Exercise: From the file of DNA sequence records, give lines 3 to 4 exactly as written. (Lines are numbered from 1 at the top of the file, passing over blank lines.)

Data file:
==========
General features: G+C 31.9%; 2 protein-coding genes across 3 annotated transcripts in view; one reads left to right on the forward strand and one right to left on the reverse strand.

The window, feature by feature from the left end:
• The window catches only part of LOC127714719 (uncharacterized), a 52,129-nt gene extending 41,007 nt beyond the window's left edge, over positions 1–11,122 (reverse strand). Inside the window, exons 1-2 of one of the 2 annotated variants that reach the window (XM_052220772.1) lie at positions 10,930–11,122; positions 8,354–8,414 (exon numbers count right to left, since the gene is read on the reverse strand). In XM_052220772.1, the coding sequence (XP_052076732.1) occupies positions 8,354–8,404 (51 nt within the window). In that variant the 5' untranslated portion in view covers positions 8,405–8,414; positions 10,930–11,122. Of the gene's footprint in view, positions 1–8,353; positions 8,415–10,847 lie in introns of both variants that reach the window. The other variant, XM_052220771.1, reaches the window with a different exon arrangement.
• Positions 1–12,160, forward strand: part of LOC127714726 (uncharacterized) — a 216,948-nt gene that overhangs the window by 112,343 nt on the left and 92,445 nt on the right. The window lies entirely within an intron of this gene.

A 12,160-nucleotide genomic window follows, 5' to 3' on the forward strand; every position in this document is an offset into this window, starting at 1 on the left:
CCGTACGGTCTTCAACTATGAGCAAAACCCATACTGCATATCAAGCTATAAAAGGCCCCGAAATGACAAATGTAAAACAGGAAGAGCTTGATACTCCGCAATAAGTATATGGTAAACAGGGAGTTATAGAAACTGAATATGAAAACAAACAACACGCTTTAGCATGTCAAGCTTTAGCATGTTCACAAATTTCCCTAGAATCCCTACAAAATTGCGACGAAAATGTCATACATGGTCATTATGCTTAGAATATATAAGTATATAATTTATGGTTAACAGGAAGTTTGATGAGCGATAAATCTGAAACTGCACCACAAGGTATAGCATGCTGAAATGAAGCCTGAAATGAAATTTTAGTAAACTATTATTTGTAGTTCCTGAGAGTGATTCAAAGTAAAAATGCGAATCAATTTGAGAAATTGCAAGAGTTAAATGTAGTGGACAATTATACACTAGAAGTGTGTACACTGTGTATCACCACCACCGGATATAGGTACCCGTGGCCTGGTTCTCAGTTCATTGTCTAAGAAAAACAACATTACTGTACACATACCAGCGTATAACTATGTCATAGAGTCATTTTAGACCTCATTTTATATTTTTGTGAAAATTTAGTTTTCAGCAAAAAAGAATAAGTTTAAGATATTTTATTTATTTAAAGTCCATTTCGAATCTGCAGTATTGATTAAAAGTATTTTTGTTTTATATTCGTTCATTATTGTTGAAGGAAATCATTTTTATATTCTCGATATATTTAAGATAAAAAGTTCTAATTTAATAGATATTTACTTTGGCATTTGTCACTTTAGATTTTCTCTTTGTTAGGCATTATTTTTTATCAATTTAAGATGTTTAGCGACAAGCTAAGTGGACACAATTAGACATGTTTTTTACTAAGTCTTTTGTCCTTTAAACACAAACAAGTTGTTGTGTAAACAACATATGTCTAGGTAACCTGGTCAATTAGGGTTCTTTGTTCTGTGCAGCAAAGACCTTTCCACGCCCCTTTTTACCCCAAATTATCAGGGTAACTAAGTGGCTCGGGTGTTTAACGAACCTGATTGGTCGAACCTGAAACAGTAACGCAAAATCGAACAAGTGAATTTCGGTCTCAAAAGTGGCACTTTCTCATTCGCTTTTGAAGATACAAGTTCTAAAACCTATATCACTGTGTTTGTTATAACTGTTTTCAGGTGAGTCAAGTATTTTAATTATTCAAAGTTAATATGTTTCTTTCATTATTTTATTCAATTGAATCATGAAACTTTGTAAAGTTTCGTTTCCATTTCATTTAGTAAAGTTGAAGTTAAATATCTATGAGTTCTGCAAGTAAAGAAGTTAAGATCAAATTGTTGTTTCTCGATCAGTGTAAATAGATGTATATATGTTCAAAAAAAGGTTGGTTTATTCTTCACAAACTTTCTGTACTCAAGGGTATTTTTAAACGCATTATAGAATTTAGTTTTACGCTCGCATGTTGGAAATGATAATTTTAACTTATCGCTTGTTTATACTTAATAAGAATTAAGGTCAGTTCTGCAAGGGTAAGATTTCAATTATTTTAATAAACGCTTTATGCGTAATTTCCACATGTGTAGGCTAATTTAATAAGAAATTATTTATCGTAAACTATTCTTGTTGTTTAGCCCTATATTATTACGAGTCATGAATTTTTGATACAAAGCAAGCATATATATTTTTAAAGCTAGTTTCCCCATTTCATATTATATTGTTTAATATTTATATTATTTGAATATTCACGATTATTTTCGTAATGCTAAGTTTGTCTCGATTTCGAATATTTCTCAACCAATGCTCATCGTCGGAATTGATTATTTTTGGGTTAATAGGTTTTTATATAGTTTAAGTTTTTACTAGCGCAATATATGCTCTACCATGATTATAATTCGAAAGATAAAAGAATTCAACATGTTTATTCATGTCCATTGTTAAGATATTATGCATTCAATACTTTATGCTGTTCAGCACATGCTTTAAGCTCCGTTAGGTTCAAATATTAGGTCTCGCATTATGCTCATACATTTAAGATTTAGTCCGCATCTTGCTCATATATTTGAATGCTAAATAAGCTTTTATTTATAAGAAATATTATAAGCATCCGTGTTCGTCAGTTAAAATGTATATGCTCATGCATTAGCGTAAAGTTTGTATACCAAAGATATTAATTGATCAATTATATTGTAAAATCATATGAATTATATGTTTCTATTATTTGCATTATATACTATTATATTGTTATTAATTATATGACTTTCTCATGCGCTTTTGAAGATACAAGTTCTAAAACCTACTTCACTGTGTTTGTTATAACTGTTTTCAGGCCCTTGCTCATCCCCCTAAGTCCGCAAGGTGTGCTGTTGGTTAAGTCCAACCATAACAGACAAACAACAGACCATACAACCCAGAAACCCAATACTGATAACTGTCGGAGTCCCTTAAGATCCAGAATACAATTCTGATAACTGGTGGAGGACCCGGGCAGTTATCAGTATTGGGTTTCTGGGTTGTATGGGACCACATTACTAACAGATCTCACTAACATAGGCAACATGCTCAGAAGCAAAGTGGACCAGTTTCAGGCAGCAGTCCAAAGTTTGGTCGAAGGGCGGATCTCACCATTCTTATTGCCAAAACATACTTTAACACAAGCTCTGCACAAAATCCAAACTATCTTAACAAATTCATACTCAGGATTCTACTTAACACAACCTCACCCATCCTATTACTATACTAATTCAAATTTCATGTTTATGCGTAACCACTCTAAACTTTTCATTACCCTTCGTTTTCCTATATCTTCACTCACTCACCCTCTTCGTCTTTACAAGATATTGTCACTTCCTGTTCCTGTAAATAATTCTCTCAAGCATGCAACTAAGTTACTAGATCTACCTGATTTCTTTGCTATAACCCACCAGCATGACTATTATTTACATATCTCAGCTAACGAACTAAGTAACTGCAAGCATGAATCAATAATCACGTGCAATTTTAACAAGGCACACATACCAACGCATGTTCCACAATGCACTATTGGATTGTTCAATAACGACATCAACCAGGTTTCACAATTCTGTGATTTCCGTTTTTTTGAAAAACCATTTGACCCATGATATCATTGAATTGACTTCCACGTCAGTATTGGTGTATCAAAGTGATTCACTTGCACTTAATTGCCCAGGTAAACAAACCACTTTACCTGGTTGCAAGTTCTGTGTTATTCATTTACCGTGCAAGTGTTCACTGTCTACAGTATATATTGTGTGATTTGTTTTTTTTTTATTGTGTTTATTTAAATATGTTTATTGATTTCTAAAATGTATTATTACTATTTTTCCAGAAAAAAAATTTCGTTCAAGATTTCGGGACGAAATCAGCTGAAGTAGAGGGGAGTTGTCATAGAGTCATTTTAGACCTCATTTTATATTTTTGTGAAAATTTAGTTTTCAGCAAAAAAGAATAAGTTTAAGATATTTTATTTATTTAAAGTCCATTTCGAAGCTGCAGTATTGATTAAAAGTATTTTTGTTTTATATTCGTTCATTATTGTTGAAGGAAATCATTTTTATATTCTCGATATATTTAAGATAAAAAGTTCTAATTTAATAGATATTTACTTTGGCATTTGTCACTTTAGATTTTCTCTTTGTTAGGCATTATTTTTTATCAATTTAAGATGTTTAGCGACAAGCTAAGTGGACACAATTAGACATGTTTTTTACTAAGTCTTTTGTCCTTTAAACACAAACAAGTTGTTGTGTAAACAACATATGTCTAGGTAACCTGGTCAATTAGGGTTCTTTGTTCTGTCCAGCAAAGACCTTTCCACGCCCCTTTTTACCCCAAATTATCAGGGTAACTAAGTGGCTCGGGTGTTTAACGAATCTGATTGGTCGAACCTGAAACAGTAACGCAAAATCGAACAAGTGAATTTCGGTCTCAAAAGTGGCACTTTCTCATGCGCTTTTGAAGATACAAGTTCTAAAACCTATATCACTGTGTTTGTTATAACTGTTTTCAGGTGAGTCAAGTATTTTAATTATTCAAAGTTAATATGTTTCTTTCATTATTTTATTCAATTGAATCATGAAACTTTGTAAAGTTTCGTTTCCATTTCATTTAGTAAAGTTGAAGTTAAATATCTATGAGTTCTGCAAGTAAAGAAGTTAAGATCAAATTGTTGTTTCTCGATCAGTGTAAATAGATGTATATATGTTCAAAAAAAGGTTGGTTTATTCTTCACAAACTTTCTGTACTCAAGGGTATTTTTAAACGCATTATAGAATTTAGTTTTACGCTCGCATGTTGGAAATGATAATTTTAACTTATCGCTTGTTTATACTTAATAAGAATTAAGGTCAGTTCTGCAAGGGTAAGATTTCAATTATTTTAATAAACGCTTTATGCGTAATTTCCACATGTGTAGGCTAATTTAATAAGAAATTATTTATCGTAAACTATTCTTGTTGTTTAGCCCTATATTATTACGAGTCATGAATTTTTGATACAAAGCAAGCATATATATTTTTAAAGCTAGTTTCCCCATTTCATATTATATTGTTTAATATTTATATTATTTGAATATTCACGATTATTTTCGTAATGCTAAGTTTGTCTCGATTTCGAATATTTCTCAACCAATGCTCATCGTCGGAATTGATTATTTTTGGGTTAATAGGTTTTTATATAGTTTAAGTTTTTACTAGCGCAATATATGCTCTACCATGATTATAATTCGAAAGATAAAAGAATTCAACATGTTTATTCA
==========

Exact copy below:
• The window catches only part of LOC127714719 (uncharacterized), a 52,129-nt gene extending 41,007 nt beyond the window's left edge, over positions 1–11,122 (reverse strand). Inside the window, exons 1-2 of one of the 2 annotated variants that reach the window (XM_052220772.1) lie at positions 10,930–11,122; positions 8,354–8,414 (exon numbers count right to left, since the gene is read on the reverse strand). In XM_052220772.1, the coding sequence (XP_052076732.1) occupies positions 8,354–8,404 (51 nt within the window). In that variant the 5' untranslated portion in view covers positions 8,405–8,414; positions 10,930–11,122. Of the gene's footprint in view, positions 1–8,353; positions 8,415–10,847 lie in introns of both variants that reach the window. The other variant, XM_052220771.1, reaches the window with a different exon arrangement.
• Positions 1–12,160, forward strand: part of LOC127714726 (uncharacterized) — a 216,948-nt gene that overhangs the window by 112,343 nt on the left and 92,445 nt on the right. The window lies entirely within an intron of this gene.